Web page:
Posted on February 12 2019
It’s February, and if you’re struggling with anything from a nasty case of the sniffles to a full-on flu or fever, you’re not alone. Dark, cold days are famous for weakening the immune system and spreading germs all over the place. And it’s not fun for anybody.
While there’s a common narrative that the speediest way to clear up any illness is to curl up on the couch with chicken soup, a giant bottle of water, and a Netflix binge, that’s not always the case. Especially if you’re someone who thrives on a regular exercise routine, quitting it altogether the second you get a cold can sometimes do more harm than good.
“I like to tell my clients that light movement can actually help you kick your cold, and give you a mood and energy boost to boot,” explains Michelle C.
That being said, there are times when exercising while sick is decidedly an absolutely terrible idea. Let’s take a closer look.
When you should ditch the yoga pants and put on the sweatpants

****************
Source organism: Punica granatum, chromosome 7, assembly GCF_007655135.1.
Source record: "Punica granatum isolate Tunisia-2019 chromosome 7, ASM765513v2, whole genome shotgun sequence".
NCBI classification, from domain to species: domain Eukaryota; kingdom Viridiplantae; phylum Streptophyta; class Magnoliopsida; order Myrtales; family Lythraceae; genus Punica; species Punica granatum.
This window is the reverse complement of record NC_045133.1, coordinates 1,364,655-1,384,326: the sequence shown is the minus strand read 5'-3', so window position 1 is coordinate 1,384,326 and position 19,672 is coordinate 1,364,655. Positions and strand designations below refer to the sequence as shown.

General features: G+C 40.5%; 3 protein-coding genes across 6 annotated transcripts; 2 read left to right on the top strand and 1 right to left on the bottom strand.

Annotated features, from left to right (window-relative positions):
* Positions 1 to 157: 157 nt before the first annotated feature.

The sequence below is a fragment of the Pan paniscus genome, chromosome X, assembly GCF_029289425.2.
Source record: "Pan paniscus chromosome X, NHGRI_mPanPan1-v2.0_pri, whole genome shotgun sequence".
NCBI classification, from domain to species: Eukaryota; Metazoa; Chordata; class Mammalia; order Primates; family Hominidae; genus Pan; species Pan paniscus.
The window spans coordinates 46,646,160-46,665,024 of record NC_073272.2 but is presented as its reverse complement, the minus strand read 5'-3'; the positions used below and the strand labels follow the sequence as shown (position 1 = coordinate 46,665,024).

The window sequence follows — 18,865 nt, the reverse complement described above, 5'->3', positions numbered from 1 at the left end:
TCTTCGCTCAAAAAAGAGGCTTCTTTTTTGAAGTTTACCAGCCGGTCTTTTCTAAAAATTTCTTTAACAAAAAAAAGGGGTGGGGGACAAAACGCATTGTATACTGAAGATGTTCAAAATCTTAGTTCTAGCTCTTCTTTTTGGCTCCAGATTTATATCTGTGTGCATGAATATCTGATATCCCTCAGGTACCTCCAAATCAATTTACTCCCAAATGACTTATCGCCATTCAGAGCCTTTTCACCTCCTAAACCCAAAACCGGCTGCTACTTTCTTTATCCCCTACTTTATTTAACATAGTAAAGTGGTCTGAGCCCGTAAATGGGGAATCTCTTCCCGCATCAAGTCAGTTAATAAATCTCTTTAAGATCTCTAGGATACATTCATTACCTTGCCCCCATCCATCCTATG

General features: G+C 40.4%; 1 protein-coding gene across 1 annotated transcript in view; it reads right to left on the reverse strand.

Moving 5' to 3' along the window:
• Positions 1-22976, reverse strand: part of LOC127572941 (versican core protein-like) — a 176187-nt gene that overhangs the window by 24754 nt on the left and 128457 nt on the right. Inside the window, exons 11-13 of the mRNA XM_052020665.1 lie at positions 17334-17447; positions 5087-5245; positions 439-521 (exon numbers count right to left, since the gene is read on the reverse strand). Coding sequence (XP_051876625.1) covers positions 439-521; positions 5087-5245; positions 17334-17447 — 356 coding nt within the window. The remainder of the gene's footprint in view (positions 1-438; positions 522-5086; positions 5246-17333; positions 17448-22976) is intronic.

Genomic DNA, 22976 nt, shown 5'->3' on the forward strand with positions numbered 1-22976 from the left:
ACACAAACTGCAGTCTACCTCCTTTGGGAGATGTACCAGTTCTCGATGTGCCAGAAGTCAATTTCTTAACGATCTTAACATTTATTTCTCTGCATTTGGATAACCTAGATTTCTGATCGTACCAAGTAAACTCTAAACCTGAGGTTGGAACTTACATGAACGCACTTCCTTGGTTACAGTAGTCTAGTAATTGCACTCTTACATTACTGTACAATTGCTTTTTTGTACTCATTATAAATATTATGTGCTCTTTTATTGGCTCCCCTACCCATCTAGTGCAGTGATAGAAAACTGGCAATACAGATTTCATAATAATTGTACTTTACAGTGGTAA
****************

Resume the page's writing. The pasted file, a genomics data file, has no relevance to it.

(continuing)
So, when will exercising while sick make the whole thing worse? As a rule of thumb, if your illness is above the chest — think a cough or cold — you can work out. If have the flu, you should stay away from exercise altogether.
“When you have the flu or a fever, your body needs one thing: rest,” says Cady. “Lie in bed and sleep, sleep, sleep. Your body needs all its resources to heal.”
It’s also worth noting that if you exercise at a gym or other studio, showing up sick isn’t exactly polite — even if you only have a cold, coughing or sneezing your way through a class can get other people sick. So if you suspect that you’re still on the contagious side of an illness, it’s probably best to go for a brisk walk around your neighborhood or take an at-home yoga flow.
The type of exercise that can help you get better
Of course, not all forms of exercise are created equal — especially when you’re sick. According to Cady, the most important thing is to keep moving your energy around and not stay stagnant, but it’s also important to go easy when you’re not feeling your best.
“I recommend my health coaching clients go for long walks to get fresh air, hit up a slow flow yoga class, or go to their favorite workout,” she says. “But I also recommend that they keep it at 50 percent intensity.”
In other words, high-intensity bootcamps and giving your workouts 110 percent is not a good idea. “That will only work against you and keep you sicker for longer,” explains Cady.
So, if you’ve been nursing a runny nose and you’re itching to get out there and move a bit, good news: you can! And it will probably help you get better faster.
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